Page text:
Wednesday, February 16, 2011

A Class Essay

How Smart am I?
A Class Essay
HomeTown High School
Class of 1964

    The answer to this question, when I first considered it as a child, was: "not very". To each parent, and every teacher and companion along the way, that said otherwise, I thought, but did not say: "Shows what you know." Even the standardized tests in high school had no real affect on my opinion. They showed 99 percentile in science, 90+ in the others subjects and about 80 percentile in language skills. Marion and I compared scores and his were all higher than mine. I finished HomeTown High School at 66th in grade point average of the 129 in the class. Throughout grade school, high school, and college, those in charge looked at my numerous C's and B's (and the odd A) and forcefully admonished me: "You should be doing much better than this."
    I actually took an analytical look at the answer to this question as I sat in my advisors office, the last week of my college career. After 12 years of public school and 5 years, three months of college, I had the first recognizable evidence that I was indeed "different". I had never seen my college entrance scores, An aggregate score put me in the top 1% of freshmen entering college in 1964. An accompanying conversion chart translated that into a IQ of 136. Of course "different" should be translated… and I will get to that.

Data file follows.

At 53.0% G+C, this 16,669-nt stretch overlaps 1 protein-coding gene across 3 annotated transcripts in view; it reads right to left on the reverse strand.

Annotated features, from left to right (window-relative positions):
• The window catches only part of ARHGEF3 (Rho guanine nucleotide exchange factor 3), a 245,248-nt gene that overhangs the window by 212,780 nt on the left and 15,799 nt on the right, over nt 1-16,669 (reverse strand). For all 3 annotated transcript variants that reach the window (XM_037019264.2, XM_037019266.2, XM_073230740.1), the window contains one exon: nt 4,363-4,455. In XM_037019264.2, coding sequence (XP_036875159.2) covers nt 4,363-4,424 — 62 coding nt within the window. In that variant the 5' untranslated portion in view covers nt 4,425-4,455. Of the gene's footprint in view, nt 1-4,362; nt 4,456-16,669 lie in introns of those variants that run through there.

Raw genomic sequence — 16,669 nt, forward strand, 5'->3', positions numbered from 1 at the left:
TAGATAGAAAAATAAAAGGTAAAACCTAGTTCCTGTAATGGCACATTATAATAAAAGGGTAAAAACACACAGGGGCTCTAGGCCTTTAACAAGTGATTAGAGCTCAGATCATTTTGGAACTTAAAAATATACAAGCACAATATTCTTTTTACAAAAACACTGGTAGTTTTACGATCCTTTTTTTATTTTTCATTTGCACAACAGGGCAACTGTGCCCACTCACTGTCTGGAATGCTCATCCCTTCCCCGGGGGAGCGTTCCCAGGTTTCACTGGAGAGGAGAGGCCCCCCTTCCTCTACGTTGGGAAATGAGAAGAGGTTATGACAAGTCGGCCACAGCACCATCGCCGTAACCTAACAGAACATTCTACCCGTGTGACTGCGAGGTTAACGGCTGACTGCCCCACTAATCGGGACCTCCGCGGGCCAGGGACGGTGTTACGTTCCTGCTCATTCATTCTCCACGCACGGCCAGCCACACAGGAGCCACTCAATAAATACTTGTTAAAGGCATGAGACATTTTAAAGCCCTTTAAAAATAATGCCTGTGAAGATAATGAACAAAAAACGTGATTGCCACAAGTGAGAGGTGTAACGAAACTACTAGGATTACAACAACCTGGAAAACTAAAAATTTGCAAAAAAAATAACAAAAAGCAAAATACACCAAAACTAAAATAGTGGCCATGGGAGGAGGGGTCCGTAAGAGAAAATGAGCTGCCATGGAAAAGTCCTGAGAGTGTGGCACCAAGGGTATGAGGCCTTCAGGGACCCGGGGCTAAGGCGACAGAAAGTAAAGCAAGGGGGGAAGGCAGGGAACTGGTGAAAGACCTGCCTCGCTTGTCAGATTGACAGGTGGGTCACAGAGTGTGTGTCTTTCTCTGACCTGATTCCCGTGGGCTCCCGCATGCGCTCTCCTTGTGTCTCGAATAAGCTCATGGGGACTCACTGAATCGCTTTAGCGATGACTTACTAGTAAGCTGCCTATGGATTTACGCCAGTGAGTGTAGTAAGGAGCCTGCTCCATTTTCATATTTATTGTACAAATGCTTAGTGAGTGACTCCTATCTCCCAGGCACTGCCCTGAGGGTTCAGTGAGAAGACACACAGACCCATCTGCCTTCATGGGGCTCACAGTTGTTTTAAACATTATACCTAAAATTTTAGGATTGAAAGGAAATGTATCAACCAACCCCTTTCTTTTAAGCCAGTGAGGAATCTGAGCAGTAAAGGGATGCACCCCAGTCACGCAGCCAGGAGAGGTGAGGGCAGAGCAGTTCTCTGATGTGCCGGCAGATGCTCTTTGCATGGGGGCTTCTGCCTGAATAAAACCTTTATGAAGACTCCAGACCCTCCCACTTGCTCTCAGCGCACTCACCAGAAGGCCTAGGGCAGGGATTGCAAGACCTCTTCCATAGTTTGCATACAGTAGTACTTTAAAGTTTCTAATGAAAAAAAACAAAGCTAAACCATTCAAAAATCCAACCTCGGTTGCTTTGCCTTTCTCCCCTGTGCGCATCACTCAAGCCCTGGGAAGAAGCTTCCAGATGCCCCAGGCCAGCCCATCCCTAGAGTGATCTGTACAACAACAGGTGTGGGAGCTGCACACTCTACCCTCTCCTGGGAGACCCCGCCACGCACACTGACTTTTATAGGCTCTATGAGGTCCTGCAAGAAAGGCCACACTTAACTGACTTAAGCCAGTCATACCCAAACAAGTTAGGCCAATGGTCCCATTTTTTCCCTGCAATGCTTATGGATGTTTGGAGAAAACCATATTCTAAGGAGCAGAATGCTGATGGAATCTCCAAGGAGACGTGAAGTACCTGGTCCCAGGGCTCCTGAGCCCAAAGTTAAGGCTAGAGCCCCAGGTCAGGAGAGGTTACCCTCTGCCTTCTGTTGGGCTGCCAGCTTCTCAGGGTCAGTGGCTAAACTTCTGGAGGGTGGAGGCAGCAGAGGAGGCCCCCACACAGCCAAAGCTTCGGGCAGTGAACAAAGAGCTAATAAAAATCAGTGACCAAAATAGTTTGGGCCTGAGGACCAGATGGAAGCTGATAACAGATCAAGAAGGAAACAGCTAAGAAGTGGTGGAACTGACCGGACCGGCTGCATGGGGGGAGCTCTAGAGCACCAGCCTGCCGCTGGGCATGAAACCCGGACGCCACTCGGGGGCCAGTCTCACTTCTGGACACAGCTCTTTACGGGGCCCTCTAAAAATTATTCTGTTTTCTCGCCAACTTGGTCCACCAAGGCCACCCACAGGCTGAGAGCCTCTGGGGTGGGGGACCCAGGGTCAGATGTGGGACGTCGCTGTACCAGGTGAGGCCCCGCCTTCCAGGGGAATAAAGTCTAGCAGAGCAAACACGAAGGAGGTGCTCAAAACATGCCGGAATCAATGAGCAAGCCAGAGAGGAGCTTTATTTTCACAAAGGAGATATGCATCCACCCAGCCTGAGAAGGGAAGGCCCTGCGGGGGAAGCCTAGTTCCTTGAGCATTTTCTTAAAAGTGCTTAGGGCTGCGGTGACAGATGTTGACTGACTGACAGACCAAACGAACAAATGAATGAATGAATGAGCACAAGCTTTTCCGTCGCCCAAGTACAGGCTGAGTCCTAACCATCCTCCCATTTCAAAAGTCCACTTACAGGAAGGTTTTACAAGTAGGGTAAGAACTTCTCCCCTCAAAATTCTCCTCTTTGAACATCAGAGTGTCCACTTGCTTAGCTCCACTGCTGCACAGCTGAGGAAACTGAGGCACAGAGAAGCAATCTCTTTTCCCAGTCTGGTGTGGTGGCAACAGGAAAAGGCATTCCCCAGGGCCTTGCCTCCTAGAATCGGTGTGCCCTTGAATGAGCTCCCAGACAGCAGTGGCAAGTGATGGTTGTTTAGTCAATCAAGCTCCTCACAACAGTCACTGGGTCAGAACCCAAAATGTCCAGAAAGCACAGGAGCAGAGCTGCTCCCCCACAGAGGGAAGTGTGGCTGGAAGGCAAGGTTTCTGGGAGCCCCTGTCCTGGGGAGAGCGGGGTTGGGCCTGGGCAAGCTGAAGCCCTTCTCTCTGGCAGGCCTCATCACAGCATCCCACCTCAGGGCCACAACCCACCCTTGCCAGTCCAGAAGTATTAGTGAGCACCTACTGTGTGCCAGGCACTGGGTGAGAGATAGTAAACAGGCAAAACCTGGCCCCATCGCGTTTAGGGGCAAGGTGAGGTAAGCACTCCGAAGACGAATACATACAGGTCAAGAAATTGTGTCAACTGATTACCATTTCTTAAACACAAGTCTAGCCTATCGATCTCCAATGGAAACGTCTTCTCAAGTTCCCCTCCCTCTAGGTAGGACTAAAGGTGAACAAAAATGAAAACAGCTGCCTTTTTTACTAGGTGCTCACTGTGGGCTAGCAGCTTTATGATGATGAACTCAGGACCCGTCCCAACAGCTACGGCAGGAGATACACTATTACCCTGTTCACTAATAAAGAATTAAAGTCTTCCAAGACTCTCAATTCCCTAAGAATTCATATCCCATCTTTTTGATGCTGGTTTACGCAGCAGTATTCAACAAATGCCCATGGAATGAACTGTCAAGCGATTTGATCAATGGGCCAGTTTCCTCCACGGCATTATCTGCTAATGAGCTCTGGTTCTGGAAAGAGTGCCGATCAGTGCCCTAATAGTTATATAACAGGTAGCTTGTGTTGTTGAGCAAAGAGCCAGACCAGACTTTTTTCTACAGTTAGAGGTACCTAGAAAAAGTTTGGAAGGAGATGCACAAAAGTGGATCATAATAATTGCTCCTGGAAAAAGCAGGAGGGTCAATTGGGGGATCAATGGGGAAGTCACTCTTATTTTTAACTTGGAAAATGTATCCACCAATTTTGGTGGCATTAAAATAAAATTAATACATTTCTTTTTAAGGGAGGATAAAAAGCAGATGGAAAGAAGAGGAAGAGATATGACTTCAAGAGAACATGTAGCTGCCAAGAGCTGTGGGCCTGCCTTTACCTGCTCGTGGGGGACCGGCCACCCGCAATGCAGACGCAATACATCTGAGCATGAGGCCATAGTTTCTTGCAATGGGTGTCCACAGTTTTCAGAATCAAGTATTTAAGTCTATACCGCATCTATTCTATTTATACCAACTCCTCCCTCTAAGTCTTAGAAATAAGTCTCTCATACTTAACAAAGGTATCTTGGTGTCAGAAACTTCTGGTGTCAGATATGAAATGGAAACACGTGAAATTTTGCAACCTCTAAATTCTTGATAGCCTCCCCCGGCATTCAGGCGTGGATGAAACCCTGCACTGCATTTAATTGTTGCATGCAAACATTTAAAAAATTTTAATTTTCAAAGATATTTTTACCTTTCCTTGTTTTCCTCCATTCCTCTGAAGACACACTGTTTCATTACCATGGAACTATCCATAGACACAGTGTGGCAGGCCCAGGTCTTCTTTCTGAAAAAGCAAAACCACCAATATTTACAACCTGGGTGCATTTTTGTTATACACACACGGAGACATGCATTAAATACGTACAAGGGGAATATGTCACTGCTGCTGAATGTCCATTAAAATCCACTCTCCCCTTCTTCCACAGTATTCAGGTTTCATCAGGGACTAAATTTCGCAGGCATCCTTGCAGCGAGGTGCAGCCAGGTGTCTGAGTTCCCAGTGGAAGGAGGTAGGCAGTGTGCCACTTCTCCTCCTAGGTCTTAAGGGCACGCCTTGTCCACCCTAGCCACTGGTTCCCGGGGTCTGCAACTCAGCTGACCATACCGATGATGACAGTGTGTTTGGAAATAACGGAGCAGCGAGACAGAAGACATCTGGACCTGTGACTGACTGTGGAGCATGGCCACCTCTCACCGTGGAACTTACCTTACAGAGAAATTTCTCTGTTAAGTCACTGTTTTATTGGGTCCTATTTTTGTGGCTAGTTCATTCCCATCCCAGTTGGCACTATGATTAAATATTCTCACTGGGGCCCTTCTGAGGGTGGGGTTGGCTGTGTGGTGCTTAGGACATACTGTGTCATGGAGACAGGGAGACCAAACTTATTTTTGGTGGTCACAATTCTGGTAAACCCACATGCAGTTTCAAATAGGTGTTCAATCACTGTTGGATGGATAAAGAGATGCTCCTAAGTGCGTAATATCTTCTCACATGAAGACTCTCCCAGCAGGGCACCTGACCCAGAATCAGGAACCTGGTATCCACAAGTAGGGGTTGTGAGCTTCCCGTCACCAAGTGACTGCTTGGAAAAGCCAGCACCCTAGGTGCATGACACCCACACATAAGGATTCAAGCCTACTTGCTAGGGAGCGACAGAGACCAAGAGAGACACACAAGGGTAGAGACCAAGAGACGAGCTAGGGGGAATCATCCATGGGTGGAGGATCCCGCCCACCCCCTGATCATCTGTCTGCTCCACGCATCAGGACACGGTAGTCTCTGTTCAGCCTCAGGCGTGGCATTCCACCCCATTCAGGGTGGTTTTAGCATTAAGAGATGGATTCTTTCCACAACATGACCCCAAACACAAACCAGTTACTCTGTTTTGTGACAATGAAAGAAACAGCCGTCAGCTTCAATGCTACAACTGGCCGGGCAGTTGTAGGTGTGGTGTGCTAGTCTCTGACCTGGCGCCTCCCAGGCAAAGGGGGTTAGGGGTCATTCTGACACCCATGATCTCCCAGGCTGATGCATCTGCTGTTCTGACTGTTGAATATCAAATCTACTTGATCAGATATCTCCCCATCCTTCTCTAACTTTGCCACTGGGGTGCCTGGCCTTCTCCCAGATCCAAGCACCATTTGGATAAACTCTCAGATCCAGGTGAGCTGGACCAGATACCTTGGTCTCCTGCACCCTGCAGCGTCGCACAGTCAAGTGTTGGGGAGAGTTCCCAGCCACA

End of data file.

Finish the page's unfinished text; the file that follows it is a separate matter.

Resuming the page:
At first glance I did not believe this 136 number. Even later, in the face of two self given IQ tests with 140 as the score, I have never really believed any of them.
    About the time of my divorce I went to a fancy Hospital for a three day physical examination. While I was at it, I decided to pay these professionals to measure my IQ. I was given the test, As you know, all IQ tests are timed. The nurse giving my test forgot to check (or set) her timer. I was still thinking about the last unsolved problem when she came in and stopped the test. The psychiatrist wrote me a letter, and I still have it somewhere, declaring in no uncertain terms that I was "extremely intelligent". Now, let's look at "different". (I leave it to you to consider the validity of a timed test, given a much extended time period.)
    I declare, on this day, July 17, 2010, there is no solid evidence that I am any smarter than the 65 people from the class of 1964 who had better grades than I did. I accept that I am "different". You see, IQ is the measure of the rate at which we learn.
    By way of explanation, say there were a set of learning tasks. Each task takes 6 minutes to master. By definition, a person with an IQ of 100 will learn 10 of these tasks in an hour. A person with an IQ of 70 will learn seven of the tasks and a person with a IQ of 140 will learn 14 tasks. I concede that having mastered 14 tasks, could make it easier to master more.
    Suppose the guy with an IQ of 140 goes fishing after 30 minutes and the guy with IQ 70 works for two hours. Now the smart guy has mastered only 7 tasks and the dummy has mastered 14. Then it is clear that time on task is everything and IQ is not really relevant, if you work at it.
    I propose that I am not smarter than my peers, only that I am more curious. (That might double as a pun.) I offer as proof that I have four modes to entertain myself.